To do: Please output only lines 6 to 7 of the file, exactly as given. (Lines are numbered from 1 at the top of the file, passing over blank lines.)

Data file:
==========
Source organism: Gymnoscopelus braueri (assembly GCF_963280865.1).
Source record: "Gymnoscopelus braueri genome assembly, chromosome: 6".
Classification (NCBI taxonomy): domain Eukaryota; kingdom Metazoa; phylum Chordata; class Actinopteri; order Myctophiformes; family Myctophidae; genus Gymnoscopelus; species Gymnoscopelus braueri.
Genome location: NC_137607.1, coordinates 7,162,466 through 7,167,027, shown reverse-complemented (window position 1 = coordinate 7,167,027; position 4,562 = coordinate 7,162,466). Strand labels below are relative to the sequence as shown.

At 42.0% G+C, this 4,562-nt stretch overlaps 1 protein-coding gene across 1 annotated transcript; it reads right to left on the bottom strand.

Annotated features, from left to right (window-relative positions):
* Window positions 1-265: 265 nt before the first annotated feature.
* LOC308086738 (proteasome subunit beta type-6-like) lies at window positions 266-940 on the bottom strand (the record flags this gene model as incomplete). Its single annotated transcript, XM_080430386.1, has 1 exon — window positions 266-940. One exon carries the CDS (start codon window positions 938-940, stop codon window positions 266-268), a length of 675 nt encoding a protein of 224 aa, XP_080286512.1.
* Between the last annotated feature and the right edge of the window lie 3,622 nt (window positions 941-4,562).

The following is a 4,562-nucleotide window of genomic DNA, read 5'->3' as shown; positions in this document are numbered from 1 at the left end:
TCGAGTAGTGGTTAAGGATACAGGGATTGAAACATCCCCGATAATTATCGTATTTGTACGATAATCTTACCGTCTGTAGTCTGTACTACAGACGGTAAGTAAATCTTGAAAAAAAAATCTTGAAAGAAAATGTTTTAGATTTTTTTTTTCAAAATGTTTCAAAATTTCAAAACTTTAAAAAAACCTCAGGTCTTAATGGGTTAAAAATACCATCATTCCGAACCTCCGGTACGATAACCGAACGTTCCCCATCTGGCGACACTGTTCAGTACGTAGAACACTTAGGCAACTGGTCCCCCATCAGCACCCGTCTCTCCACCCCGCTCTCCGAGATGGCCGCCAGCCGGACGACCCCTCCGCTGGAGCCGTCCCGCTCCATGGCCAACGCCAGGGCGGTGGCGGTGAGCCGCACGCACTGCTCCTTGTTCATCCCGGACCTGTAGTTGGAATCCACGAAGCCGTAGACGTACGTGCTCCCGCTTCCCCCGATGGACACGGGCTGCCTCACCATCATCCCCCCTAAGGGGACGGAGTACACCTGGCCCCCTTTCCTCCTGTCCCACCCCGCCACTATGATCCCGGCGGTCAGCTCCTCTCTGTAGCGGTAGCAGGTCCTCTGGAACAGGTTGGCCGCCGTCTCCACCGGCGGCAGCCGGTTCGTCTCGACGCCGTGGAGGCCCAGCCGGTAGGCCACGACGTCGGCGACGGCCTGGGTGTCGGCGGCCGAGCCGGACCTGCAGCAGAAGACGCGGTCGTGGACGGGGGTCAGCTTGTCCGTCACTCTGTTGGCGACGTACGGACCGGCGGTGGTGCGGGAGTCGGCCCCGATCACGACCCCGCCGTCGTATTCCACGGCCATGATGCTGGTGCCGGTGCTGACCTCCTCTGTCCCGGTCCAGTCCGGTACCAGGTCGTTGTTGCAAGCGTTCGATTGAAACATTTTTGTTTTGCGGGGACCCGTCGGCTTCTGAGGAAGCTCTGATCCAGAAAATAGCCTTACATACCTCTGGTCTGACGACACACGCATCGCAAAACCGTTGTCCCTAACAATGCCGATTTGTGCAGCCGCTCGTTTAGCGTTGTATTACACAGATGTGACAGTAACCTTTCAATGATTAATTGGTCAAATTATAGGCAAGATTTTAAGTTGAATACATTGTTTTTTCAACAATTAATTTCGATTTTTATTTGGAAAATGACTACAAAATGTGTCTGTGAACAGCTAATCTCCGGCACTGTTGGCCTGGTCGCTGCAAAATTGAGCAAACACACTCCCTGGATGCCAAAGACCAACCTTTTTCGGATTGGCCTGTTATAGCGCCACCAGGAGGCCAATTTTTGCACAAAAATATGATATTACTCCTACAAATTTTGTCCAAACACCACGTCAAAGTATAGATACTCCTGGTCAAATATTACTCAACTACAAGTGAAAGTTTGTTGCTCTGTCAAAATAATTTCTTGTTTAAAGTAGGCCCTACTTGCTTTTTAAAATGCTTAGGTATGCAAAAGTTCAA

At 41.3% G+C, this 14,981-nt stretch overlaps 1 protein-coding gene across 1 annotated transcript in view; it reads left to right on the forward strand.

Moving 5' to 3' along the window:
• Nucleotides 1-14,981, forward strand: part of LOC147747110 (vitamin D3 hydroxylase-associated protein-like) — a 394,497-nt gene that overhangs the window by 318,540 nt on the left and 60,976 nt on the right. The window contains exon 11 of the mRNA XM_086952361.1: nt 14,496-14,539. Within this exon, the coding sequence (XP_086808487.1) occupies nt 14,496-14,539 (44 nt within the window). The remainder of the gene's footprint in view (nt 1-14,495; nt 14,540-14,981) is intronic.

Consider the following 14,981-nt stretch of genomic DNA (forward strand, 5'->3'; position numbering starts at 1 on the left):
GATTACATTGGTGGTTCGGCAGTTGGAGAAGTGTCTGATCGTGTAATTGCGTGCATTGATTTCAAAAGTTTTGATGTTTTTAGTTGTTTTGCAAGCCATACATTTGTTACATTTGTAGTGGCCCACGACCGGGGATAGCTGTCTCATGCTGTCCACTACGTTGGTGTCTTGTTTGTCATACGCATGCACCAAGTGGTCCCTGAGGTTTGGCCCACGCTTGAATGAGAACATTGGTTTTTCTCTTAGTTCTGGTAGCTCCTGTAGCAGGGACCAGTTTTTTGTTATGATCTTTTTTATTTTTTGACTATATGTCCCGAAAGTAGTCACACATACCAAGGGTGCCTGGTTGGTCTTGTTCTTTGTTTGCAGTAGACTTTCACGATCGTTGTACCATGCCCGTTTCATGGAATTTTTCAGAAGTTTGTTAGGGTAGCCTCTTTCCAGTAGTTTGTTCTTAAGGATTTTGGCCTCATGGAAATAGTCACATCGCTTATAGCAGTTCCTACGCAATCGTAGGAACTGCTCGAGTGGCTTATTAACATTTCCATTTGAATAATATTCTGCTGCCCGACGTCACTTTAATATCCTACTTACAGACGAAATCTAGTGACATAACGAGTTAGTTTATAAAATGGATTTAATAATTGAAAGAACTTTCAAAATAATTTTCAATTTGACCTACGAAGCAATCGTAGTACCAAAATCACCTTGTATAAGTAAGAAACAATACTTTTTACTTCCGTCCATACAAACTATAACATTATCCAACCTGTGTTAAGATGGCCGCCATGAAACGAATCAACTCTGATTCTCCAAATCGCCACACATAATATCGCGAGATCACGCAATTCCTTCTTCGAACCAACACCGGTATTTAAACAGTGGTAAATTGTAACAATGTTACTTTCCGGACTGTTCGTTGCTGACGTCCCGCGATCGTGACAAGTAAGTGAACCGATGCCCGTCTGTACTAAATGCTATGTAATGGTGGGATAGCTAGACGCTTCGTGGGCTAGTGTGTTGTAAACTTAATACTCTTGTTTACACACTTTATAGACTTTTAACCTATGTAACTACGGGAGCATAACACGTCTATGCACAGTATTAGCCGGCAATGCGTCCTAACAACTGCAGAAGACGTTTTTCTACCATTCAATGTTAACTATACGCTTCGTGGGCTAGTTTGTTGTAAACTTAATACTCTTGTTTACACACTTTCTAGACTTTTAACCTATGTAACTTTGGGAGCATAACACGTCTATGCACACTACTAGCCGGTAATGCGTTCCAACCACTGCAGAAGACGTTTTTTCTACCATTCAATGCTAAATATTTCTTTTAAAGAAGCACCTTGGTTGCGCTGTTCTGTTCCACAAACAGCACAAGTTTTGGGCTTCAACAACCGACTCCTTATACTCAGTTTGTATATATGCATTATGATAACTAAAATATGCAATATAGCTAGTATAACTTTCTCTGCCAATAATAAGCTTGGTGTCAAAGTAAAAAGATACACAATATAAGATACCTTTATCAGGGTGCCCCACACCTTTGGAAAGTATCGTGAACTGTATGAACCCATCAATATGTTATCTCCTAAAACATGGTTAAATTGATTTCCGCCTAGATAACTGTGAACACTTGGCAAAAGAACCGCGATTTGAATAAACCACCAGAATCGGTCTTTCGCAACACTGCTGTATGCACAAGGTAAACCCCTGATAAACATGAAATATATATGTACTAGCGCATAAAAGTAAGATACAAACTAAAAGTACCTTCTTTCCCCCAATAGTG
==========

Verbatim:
Annotated features, from left to right (window-relative positions):
* Window positions 1-265: 265 nt before the first annotated feature.